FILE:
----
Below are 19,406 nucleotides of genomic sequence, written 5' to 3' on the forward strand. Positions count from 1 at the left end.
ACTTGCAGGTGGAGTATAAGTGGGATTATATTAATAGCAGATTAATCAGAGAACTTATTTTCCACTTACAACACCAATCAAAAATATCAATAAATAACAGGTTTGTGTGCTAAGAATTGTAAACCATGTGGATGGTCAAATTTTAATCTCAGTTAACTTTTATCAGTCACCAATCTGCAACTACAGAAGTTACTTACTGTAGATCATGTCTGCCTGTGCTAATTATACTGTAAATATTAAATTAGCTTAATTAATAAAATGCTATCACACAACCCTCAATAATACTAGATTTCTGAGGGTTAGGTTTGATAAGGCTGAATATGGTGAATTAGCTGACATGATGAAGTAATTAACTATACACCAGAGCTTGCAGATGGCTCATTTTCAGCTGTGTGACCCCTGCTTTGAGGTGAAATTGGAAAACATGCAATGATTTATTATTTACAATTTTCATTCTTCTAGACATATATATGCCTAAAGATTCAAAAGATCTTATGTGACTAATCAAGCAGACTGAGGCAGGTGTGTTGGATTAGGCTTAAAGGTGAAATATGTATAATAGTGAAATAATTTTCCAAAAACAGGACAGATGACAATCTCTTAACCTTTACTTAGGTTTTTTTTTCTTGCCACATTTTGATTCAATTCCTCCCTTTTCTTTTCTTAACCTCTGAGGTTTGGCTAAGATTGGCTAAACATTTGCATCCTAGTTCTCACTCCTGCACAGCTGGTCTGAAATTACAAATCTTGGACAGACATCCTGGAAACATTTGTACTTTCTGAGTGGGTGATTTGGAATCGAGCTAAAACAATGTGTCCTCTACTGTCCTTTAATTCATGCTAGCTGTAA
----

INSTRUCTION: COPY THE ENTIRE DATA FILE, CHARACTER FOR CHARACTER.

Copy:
Below are 19,406 nucleotides of genomic sequence, written 5' to 3' on the forward strand. Positions count from 1 at the left end.
ACTTGCAGGTGGAGTATAAGTGGGATTATATTAATAGCAGATTAATCAGAGAACTTATTTTCCACTTACAACACCAATCAAAAATATCAATAAATAACAGGTTTGTGTGCTAAGAATTGTAAACCATGTGGATGGTCAAATTTTAATCTCAGTTAACTTTTATCAGTCACCAATCTGCAACTACAGAAGTTACTTACTGTAGATCATGTCTGCCTGTGCTAATTATACTGTAAATATTAAATTAGCTTAATTAATAAAATGCTATCACACAACCCTCAATAATACTAGATTTCTGAGGGTTAGGTTTGATAAGGCTGAATATGGTGAATTAGCTGACATGATGAAGTAATTAACTATACACCAGAGCTTGCAGATGGCTCATTTTCAGCTGTGTGACCCCTGCTTTGAGGTGAAATTGGAAAACATGCAATGATTTATTATTTACAATTTTCATTCTTCTAGACATATATATGCCTAAAGATTCAAAAGATCTTATGTGACTAATCAAGCAGACTGAGGCAGGTGTGTTGGATTAGGCTTAAAGGTGAAATATGTATAATAGTGAAATAATTTTCCAAAAACAGGACAGATGACAATCTCTTAACCTTTACTTAGGTTTTTTTTTCTTGCCACATTTTGATTCAATTCCTCCCTTTTCTTTTCTTAACCTCTGAGGTTTGGCTAAGATTGGCTAAACATTTGCATCCTAGTTCTCACTCCTGCACAGCTGGTCTGAAATTACAAATCTTGGACAGACATCCTGGAAACATTTGTACTTTCTGAGTGGGTGATTTGGAATCGAGCTAAAACAATGTGTCCTCTACTGTCCTTTAATTCATGCTAGCTGTAA